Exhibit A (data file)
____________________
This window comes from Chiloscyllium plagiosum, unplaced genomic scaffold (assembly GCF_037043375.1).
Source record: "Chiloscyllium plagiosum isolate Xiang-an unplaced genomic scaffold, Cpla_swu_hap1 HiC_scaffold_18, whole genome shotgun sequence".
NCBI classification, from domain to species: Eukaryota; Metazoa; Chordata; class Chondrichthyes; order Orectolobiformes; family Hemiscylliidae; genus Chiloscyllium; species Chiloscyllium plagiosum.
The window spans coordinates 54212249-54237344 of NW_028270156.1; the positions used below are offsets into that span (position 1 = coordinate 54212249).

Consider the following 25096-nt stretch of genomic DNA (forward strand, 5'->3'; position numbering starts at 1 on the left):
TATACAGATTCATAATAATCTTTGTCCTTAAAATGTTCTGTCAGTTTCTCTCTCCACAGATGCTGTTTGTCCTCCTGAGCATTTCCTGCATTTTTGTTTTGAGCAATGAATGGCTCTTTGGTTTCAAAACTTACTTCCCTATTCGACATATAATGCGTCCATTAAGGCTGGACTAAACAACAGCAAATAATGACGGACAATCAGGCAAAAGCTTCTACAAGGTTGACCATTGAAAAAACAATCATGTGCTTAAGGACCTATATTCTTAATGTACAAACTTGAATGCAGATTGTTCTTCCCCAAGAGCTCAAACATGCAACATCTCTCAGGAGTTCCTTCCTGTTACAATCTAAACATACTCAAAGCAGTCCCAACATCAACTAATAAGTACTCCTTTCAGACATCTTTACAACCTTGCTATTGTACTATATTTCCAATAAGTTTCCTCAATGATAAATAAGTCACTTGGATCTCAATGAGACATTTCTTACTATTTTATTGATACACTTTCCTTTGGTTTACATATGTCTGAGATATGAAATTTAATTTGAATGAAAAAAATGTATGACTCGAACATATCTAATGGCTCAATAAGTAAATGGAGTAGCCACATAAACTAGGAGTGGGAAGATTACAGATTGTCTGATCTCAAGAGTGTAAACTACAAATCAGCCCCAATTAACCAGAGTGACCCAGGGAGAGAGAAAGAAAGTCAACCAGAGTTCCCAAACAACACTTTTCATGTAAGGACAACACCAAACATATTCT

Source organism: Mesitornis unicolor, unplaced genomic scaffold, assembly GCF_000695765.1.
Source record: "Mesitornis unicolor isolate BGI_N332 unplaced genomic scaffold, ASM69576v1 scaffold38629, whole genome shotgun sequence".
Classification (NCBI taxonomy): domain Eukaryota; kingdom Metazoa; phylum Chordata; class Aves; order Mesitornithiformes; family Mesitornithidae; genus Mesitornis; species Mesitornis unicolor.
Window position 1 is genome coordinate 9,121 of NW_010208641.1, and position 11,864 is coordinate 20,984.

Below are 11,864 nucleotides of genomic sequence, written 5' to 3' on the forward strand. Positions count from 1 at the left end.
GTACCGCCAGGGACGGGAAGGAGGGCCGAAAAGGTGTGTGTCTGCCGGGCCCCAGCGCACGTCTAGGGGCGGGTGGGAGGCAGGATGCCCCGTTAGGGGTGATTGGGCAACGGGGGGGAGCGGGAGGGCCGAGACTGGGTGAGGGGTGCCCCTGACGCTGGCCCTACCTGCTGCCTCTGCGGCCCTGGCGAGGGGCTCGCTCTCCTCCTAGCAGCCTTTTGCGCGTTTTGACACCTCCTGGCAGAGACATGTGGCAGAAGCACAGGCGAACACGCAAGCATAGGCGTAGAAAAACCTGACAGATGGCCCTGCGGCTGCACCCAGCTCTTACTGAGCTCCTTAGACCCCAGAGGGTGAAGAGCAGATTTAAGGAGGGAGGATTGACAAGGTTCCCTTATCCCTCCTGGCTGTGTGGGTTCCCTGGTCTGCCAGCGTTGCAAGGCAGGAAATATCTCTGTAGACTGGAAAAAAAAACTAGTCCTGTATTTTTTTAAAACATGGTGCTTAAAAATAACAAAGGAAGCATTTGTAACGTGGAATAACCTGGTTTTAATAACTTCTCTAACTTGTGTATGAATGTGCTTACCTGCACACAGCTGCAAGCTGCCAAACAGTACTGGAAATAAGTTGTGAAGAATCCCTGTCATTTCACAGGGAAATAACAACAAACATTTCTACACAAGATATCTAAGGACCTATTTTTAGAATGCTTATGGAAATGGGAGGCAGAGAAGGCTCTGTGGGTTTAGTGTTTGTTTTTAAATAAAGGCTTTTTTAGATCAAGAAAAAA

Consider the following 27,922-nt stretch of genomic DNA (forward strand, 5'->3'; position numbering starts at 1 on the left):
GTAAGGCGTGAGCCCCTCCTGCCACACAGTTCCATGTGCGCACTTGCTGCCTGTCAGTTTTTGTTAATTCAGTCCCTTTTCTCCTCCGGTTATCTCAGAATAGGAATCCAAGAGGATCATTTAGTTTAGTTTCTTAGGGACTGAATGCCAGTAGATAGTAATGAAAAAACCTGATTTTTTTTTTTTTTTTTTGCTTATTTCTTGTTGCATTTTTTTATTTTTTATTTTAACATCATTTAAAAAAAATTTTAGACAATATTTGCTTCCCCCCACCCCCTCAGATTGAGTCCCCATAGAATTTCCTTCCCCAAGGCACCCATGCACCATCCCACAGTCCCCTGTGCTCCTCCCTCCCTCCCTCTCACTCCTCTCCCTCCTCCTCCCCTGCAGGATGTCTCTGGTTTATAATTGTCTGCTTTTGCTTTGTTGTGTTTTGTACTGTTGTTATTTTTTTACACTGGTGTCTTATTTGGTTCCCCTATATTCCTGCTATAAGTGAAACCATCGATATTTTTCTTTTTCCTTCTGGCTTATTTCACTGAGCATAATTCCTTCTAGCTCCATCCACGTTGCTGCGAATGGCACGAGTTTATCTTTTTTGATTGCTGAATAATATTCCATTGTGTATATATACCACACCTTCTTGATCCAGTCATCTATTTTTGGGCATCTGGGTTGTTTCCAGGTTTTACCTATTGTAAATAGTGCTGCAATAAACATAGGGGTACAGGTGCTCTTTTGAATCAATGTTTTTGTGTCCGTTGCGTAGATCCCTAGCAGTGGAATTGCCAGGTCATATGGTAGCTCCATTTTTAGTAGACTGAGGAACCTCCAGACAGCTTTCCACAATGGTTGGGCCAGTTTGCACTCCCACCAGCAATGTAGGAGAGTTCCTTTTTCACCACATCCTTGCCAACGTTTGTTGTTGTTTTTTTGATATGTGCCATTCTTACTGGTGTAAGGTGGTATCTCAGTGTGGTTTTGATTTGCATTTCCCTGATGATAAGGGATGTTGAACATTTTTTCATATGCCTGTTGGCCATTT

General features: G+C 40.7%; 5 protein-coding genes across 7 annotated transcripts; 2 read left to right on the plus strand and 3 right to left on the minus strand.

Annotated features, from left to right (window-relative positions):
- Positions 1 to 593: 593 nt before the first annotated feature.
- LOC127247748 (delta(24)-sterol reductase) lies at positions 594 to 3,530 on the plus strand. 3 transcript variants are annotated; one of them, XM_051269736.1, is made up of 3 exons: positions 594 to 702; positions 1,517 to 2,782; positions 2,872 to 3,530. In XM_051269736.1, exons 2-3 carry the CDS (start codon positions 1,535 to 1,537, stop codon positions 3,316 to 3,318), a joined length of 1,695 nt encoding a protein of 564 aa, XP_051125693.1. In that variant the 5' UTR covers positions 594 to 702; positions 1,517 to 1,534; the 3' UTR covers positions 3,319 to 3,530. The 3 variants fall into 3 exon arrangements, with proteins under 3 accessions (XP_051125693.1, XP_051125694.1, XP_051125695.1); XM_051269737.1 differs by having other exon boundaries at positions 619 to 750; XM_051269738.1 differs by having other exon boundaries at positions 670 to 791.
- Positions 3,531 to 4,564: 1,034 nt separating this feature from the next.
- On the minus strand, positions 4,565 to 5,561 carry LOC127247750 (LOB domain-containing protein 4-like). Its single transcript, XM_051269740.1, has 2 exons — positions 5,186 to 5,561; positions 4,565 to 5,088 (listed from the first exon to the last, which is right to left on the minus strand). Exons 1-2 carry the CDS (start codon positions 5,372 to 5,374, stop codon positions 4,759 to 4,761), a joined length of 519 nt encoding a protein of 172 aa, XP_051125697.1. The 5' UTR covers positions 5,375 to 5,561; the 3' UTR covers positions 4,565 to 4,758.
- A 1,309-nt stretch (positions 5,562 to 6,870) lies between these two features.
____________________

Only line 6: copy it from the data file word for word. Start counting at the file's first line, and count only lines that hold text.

TATACAGATTCATAATAATCTTTGTCCTTAAAATGTTCTGTCAGTTTCTCTCTCCACAGATGCTGTTTGTCCTCCTGAGCATTTCCTGCATTTTTGTTTTGAGCAATGAATGGCTCTTTGGTTTCAAAACTTACTTCCCTATTCGACATATAATGCGTCCATTAAGGCTGGACTAAACAACAGCAAATAATGACGGACAATCAGGCAAAAGCTTCTACAAGGTTGACCATTGAAAAAACAATCATGTGCTTAAGGACCTATATTCTTAATGTACAAACTTGAATGCAGATTGTTCTTCCCCAAGAGCTCAAACATGCAACATCTCTCAGGAGTTCCTTCCTGTTACAATCTAAACATACTCAAAGCAGTCCCAACATCAACTAATAAGTACTCCTTTCAGACATCTTTACAACCTTGCTATTGTACTATATTTCCAATAAGTTTCCTCAATGATAAATAAGTCACTTGGATCTCAATGAGACATTTCTTACTATTTTATTGATACACTTTCCTTTGGTTTACATATGTCTGAGATATGAAATTTAATTTGAATGAAAAAAATGTATGACTCGAACATATCTAATGGCTCAATAAGTAAATGGAGTAGCCACATAAACTAGGAGTGGGAAGATTACAGATTGTCTGATCTCAAGAGTGTAAACTACAAATCAGCCCCAATTAACCAGAGTGACCCAGGGAGAGAGAAAGAAAGTCAACCAGAGTTCCCAAACAACACTTTTCATGTAAGGACAACACCAAACATATTCT